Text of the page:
to conservative groups.

Noble operates under the radar but got caught in the glare of publicity after the
nonpartisan Center for Responsive Politics dug up the health-care group’s tax forms
for 2010. The records indicated that the outfit had dispersed more than $44 million
to almost two dozen other conservative outfits, including the Koch-backed Americans
for Prosperity, Grover Norquist’s Americans for Tax Reform, and the 60 Plus Association.

“Sean is the one who makes sure their investments adhere to the party line,” adds
another GOP operative about Noble’s niche for the Kochs. The Center to Protect Patients’
Rights was a lucrative enterprise for Noble, too: His firm, Noble Associates, was
paid more than $300,000 in 2010, tax records show.

The Center filed paperwork with the IRS earlier this year indicating that it was expanding
its mission to include “limited government and free enterprise,” and Noble has attended
a number of the conservative powwows hosted by American Crossroads. GOP operatives
say Noble is again very active in channeling big bucks to conservative allies this
year, but it’s unclear just how much he’s using the low-profile Center—whose address
is a PO Box in Arizona—or whether he’s shifted to using another stealth advocacy group
as a conduit. (Those details may only be clear when the Center files its 2012 tax
forms with the IRS, many months after election day.)

Noble also runs DC London, an Arizona-based consulting firm with a Washington office
that does a mix of corporate and political work—its services include robo-calls and
some online marketing.

Scott Reed

Since veteran political operative and lobbyist Scott Reed joined the US Chamber of
Commerce as senior political strategist last year, he has helped the pro-business
goliath amass a $50-million-plus war chest and helped oversee ad and direct mail blitzes
to boost the GOP’s chances of winning the Senate and retaining its House majority.

Reed’s two decades of political experience made him an appealing catch to Chamber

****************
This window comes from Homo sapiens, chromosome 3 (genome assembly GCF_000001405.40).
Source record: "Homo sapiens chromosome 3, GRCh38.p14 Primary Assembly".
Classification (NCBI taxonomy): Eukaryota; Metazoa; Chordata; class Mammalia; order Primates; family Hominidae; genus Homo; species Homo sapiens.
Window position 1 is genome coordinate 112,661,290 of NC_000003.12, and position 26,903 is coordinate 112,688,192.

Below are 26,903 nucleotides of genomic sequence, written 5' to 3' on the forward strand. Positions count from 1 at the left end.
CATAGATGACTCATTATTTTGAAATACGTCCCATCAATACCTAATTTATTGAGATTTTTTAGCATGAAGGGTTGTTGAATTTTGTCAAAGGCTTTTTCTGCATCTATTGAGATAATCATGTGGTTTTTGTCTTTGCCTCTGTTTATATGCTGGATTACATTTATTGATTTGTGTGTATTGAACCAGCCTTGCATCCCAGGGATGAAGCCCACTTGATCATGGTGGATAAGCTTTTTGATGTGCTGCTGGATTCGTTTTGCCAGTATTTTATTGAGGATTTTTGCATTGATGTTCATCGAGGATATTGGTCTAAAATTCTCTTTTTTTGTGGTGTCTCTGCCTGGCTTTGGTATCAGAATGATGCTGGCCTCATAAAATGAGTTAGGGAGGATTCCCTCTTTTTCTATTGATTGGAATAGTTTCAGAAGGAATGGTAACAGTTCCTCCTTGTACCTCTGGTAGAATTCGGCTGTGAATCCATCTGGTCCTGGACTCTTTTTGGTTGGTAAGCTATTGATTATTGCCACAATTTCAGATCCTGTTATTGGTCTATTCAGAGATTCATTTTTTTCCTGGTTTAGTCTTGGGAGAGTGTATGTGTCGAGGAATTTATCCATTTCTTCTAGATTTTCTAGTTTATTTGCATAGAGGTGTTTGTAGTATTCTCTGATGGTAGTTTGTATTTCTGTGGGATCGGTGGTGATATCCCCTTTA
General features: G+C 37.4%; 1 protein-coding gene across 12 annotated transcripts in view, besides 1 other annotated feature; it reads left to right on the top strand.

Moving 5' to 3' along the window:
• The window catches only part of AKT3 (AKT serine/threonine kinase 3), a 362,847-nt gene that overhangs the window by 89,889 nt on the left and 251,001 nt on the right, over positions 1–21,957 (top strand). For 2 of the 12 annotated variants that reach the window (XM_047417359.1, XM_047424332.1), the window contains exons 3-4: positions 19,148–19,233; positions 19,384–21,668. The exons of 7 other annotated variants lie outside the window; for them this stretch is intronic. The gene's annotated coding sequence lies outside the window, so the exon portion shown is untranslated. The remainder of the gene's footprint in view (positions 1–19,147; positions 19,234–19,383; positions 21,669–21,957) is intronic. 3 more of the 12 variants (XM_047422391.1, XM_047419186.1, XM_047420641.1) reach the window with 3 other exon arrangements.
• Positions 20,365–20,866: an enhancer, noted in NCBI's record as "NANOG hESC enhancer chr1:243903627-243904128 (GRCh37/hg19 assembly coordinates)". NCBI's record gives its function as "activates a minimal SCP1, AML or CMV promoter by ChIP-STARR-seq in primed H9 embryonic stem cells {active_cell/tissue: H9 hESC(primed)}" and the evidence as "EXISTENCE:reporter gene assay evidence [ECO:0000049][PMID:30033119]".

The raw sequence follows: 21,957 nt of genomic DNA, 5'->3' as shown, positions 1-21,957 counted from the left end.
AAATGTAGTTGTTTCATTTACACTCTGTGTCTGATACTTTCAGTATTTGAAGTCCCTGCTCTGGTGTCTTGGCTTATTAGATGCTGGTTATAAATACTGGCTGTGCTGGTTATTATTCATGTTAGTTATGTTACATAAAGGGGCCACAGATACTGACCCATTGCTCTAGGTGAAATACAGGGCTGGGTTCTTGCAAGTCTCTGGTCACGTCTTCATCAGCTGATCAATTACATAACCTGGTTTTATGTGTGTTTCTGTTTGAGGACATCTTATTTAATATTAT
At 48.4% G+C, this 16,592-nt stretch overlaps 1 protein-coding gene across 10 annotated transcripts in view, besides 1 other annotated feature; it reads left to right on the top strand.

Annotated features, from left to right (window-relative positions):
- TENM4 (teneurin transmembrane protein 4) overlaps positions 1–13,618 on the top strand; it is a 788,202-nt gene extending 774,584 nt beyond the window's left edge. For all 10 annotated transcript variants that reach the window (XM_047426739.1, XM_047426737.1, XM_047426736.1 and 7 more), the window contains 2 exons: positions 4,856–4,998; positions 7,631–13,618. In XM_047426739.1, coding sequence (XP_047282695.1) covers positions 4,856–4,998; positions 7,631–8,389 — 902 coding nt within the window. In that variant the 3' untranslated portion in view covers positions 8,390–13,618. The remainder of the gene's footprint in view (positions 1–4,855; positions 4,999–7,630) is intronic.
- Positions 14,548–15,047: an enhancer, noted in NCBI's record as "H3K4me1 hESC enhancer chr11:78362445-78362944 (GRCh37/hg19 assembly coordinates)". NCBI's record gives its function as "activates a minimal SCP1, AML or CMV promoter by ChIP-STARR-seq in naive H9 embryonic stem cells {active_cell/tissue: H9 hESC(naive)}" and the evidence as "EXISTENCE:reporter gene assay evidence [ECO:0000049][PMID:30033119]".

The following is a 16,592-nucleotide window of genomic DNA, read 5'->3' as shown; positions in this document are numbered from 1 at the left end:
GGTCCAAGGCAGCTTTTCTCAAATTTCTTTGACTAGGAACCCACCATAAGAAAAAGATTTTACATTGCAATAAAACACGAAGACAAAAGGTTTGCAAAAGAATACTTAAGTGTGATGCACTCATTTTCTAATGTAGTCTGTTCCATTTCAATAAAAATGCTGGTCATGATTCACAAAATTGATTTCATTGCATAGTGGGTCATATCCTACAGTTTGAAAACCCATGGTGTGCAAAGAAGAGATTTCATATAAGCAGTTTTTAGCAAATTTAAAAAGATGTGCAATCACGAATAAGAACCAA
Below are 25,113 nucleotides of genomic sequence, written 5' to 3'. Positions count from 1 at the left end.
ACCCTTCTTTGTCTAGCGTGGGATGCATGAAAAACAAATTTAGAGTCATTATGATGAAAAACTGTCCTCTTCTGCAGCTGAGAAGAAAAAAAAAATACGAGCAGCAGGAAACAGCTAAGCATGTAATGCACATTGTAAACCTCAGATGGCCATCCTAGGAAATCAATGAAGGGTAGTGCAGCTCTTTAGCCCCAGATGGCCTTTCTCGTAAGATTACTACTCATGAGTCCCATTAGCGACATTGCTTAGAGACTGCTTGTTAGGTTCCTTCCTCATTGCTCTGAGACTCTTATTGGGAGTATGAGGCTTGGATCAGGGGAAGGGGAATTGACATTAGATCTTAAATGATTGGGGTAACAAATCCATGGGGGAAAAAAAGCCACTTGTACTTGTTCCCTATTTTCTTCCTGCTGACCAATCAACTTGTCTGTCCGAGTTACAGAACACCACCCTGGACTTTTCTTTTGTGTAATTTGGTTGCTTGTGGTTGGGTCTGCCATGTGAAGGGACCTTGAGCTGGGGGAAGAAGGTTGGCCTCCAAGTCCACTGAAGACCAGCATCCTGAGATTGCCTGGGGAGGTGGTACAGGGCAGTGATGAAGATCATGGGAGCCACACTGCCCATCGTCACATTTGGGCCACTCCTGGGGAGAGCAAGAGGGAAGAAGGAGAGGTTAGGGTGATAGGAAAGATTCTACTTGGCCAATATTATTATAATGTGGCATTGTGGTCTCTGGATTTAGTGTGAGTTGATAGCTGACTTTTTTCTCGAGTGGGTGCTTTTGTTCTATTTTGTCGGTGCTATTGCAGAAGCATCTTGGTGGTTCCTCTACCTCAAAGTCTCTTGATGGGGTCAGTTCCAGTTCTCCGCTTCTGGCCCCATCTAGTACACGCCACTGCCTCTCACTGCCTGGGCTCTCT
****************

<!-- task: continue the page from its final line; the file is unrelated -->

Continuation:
chieftain Tom Donohue: Reed served as executive director at the Republican National
Committee in 1994, when the GOP won both houses of Congress, and managed Bob Dole’s
presidential campaign in 1996.

After Reed came onboard, the Chamber decided to launch its earliest campaign drive
ever, pouring millions of dollars into issue ad attacks in more than half a dozen
states such as Missouri, Montana, and Ohio to weaken incumbent Senate Democrats who
were deemed vulnerable. A GOP operative close to the group stresses that the early
ad blitzes were part of Reed’s plan to “set the terms of the debate” on key issues
such as health care and energy where the Chamber backs more private sector and less
government involvement.

In another first, the Chamber this summer ran ads directly endorsing GOP Senate candidates,
a shift prompted by court rulings that otherwise would have forced the Chamber to
reveal corporate donors who have long prized the anonymity its tax status as a business
association afforded them.

A few weeks ago, the Chamber began its latest round of ads with a seven-figure buy
in Ohio which is part of a multimillion-dollar drive to knock off Senator Sherrod
Brown, whose liberal voting record has made him the group’s top target, according
to GOP operatives close to the business group. The Chamber has also recently spent
hundreds of thousands on direct mail in Massachusetts, where it’s trying to defeat
Democratic challenger Elizabeth Warren and boost Senator Scott Brown’s prospects.

Reed, 52, also participates in some of the Crossroads meetings and separately still
runs his own lobbying shop, Chesapeake Enterprises, which represents energy, high-tech,
and casino clients.

Peter Stone can be reached at phstone46@gmail.com.